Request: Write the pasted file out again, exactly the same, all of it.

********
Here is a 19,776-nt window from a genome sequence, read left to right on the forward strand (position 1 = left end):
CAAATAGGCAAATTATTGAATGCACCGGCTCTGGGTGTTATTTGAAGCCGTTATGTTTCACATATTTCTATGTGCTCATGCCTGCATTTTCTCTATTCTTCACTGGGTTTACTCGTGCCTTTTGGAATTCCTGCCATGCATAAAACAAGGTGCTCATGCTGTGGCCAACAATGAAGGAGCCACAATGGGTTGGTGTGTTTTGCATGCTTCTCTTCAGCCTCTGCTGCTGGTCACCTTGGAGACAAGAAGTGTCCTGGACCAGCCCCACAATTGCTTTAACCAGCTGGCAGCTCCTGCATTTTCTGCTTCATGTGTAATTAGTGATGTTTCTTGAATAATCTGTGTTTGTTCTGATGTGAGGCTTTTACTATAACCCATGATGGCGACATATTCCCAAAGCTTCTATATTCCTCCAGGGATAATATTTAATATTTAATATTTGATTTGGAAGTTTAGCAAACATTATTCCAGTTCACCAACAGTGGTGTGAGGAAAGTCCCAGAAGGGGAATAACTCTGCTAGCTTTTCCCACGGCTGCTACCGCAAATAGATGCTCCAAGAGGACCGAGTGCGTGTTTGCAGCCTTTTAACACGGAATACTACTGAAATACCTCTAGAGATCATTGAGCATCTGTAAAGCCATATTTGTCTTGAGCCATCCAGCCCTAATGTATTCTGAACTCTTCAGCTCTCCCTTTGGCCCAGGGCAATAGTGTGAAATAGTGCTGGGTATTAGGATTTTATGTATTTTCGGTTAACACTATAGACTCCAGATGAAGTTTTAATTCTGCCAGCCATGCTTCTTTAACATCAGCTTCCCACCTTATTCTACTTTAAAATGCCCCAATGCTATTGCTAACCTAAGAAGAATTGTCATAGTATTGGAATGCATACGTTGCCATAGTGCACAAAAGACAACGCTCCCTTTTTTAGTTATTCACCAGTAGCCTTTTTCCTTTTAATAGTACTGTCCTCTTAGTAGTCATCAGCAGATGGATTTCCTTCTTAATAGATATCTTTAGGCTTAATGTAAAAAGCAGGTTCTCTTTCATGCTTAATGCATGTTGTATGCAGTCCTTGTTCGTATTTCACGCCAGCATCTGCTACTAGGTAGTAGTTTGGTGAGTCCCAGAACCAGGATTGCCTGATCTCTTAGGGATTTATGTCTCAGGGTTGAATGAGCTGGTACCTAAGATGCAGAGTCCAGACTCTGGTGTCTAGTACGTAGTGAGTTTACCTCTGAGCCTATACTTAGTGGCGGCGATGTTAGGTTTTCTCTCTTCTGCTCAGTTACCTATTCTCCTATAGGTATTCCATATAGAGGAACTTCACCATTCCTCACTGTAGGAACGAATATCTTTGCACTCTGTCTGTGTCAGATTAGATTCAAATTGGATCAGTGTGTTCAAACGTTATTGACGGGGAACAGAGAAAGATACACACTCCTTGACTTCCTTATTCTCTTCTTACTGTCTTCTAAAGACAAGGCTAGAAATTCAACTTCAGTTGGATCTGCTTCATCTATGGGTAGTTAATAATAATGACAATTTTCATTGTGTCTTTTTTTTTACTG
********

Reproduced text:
Here is a 19,776-nt window from a genome sequence, read left to right on the forward strand (position 1 = left end):
CAAATAGGCAAATTATTGAATGCACCGGCTCTGGGTGTTATTTGAAGCCGTTATGTTTCACATATTTCTATGTGCTCATGCCTGCATTTTCTCTATTCTTCACTGGGTTTACTCGTGCCTTTTGGAATTCCTGCCATGCATAAAACAAGGTGCTCATGCTGTGGCCAACAATGAAGGAGCCACAATGGGTTGGTGTGTTTTGCATGCTTCTCTTCAGCCTCTGCTGCTGGTCACCTTGGAGACAAGAAGTGTCCTGGACCAGCCCCACAATTGCTTTAACCAGCTGGCAGCTCCTGCATTTTCTGCTTCATGTGTAATTAGTGATGTTTCTTGAATAATCTGTGTTTGTTCTGATGTGAGGCTTTTACTATAACCCATGATGGCGACATATTCCCAAAGCTTCTATATTCCTCCAGGGATAATATTTAATATTTAATATTTGATTTGGAAGTTTAGCAAACATTATTCCAGTTCACCAACAGTGGTGTGAGGAAAGTCCCAGAAGGGGAATAACTCTGCTAGCTTTTCCCACGGCTGCTACCGCAAATAGATGCTCCAAGAGGACCGAGTGCGTGTTTGCAGCCTTTTAACACGGAATACTACTGAAATACCTCTAGAGATCATTGAGCATCTGTAAAGCCATATTTGTCTTGAGCCATCCAGCCCTAATGTATTCTGAACTCTTCAGCTCTCCCTTTGGCCCAGGGCAATAGTGTGAAATAGTGCTGGGTATTAGGATTTTATGTATTTTCGGTTAACACTATAGACTCCAGATGAAGTTTTAATTCTGCCAGCCATGCTTCTTTAACATCAGCTTCCCACCTTATTCTACTTTAAAATGCCCCAATGCTATTGCTAACCTAAGAAGAATTGTCATAGTATTGGAATGCATACGTTGCCATAGTGCACAAAAGACAACGCTCCCTTTTTTAGTTATTCACCAGTAGCCTTTTTCCTTTTAATAGTACTGTCCTCTTAGTAGTCATCAGCAGATGGATTTCCTTCTTAATAGATATCTTTAGGCTTAATGTAAAAAGCAGGTTCTCTTTCATGCTTAATGCATGTTGTATGCAGTCCTTGTTCGTATTTCACGCCAGCATCTGCTACTAGGTAGTAGTTTGGTGAGTCCCAGAACCAGGATTGCCTGATCTCTTAGGGATTTATGTCTCAGGGTTGAATGAGCTGGTACCTAAGATGCAGAGTCCAGACTCTGGTGTCTAGTACGTAGTGAGTTTACCTCTGAGCCTATACTTAGTGGCGGCGATGTTAGGTTTTCTCTCTTCTGCTCAGTTACCTATTCTCCTATAGGTATTCCATATAGAGGAACTTCACCATTCCTCACTGTAGGAACGAATATCTTTGCACTCTGTCTGTGTCAGATTAGATTCAAATTGGATCAGTGTGTTCAAACGTTATTGACGGGGAACAGAGAAAGATACACACTCCTTGACTTCCTTATTCTCTTCTTACTGTCTTCTAAAGACAAGGCTAGAAATTCAACTTCAGTTGGATCTGCTTCATCTATGGGTAGTTAATAATAATGACAATTTTCATTGTGTCTTTTTTTTTACTG